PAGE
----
- UC's College of Design, Architecture, Art, and Planning (DAAP) is one of the most comprehensive colleges of its type in the country. A collection of nationally respected design and art programs is housed in a unique and educationally stimulating architectural setting. Students have opportunities to enroll in courses in a range of related disciplines and to participate in interdisciplinary studios or special projects.
- Students learn creative and technical skills in the studio environment, taught by a passionate faculty who interact with their students on a daily basis. The goal is to guide students as they grow both intellectually and professionally.
- Other educational opportunities include study abroad and minor and certificate programs within the college and the university. Students are encouraged to share their interests in these opportunities with their academic advisor.
- The Robert A. Deshon and Karl J. Schlachter Library for Design, Architecture, Art, and Planning has an outstanding collection of books, periodicals and visual resources supporting architecture, planning, design, art history and related subjects. Access to library holdings is provided by an automated online catalogue, UCLID, which provides access to the University of Cincinnati Library information database, and through OhioLINK, the holdings of other academic libraries throughout Ohio.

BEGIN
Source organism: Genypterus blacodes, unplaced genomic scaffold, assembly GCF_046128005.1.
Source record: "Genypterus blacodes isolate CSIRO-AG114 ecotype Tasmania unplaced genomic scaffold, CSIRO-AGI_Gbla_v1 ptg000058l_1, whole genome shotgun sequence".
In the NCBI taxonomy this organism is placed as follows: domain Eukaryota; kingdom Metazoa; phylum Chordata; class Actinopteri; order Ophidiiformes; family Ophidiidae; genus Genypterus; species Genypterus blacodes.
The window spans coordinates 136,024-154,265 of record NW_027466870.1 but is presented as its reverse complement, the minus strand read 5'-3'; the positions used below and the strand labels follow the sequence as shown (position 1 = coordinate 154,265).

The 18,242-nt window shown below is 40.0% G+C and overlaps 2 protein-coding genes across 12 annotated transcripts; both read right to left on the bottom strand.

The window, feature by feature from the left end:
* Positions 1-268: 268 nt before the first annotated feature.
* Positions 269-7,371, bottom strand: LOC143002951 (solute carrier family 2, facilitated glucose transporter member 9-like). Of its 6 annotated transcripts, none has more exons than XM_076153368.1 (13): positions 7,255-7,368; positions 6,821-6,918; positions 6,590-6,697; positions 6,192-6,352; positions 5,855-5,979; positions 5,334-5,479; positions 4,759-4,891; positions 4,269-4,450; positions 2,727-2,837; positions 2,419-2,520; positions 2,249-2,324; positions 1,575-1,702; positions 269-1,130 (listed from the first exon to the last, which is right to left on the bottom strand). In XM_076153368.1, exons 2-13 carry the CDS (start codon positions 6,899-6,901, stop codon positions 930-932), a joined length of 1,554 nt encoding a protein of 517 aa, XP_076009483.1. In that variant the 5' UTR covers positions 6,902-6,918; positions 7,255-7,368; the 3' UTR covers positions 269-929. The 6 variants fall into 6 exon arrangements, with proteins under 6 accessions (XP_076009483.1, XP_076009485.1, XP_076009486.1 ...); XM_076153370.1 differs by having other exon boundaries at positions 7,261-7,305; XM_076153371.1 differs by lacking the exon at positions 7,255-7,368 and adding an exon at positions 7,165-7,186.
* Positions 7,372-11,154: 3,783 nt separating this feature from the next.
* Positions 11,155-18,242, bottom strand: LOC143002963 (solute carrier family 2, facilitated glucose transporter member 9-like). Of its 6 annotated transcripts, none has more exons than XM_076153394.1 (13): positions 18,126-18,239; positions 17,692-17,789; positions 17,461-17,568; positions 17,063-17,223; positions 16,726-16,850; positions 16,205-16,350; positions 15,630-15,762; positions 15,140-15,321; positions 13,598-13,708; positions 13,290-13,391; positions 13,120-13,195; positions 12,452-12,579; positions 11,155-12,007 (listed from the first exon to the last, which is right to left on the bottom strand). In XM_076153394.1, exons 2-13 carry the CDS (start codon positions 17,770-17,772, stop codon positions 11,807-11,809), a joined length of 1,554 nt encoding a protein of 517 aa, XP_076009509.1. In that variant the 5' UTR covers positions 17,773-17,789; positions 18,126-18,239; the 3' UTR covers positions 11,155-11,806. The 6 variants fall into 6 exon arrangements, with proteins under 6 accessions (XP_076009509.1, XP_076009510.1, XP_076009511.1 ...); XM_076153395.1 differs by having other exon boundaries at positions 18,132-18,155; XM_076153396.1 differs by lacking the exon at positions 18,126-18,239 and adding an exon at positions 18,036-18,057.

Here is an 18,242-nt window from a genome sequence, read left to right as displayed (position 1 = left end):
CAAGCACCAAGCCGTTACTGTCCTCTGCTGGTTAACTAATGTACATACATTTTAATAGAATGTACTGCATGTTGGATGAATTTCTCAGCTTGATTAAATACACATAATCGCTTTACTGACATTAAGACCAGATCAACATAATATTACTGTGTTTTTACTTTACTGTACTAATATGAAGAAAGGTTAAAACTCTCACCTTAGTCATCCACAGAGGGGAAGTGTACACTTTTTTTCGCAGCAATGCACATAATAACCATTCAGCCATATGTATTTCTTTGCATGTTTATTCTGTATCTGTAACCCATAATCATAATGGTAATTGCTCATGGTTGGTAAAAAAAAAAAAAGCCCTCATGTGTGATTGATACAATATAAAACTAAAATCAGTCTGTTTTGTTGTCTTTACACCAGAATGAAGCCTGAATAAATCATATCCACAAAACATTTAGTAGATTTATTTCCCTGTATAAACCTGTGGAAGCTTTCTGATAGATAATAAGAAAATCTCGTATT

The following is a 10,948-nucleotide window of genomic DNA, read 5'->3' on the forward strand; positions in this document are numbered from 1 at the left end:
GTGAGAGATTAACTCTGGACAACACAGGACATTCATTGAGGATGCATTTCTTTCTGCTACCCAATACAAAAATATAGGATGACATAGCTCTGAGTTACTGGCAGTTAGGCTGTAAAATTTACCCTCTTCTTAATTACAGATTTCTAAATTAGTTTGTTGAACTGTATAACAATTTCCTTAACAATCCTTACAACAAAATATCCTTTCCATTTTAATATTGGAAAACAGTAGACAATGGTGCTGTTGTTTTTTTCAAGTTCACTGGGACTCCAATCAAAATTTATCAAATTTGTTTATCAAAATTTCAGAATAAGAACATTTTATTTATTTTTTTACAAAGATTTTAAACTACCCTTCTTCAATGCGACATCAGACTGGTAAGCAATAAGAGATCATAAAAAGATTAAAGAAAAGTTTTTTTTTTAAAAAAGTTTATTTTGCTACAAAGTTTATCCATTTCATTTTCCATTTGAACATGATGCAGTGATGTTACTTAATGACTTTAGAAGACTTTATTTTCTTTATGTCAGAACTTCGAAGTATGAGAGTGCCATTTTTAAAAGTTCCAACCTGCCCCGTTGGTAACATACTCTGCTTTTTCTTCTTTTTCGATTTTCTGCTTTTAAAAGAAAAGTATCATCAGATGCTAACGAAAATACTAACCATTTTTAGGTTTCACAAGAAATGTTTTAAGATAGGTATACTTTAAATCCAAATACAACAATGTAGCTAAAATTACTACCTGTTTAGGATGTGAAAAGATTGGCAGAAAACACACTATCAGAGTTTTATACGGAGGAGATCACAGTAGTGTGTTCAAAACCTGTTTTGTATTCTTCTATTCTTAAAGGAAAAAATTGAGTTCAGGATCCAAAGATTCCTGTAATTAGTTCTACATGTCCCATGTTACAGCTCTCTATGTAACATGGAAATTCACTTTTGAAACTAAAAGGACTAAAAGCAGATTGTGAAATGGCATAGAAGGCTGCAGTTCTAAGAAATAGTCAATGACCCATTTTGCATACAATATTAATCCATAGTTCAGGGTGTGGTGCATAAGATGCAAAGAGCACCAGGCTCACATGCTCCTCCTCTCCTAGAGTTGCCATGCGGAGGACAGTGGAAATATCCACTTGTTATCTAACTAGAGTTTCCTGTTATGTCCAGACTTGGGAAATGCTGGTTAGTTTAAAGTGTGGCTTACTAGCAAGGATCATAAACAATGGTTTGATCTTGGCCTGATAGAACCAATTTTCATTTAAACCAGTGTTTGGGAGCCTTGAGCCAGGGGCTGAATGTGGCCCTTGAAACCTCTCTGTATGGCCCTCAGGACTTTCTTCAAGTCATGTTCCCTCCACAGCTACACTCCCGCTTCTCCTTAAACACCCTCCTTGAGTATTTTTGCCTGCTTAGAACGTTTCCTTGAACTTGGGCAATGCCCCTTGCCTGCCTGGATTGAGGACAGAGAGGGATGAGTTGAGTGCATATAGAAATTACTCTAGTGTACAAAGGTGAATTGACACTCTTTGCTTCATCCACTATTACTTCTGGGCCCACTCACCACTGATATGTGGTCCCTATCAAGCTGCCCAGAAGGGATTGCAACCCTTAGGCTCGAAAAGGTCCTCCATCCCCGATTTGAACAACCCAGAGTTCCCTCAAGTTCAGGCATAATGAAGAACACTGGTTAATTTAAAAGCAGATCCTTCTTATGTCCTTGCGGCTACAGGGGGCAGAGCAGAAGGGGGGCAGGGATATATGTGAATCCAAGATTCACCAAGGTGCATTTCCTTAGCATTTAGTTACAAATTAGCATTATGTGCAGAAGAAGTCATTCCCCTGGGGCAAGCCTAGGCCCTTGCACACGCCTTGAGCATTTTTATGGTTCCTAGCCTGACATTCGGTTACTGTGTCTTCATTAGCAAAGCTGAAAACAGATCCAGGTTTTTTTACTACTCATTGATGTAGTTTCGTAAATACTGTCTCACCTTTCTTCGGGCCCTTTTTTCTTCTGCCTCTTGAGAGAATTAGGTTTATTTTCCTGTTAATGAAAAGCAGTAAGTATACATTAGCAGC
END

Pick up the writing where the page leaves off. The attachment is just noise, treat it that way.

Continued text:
- DAAP’s multiple labs, centers and initiatives support our programs and the creative work and research of our faculty, staff, and students.
- The University of Cincinnati's School of Planning is the only urban planning program in the country which requires a cooperative education experience. Urban planning students work for both small and large businesses across the country. Students begin their co-op experiences during their sophomore year, and alternate semesters of full-time work and study on a year-round calendar until the final semester of the fifth year (there is no tuition for the semesters students work). They graduate with five semesters, or a year and a half, of work experience in their field.
- The School of Planning offers several alternative educational experiences available to its students. One is an exchange program wherein students may enroll for one semester in another academic institution either here or abroad. Formal programs exist in the Netherlands and in Turkey.
- Computer Requirements: All undergraduate students in this program are required to purchase a personal laptop computer. Each discipline has its own specific recommendations for hardware and software. Please note that these recommendations may be slightly altered as equipment evolves. Therefore, students new to DAAP are encouraged to delay their computer purchase until the summer prior to entering to make the most informed computer purchase. Many of our programs have additional technology requirements for students in the later years of study.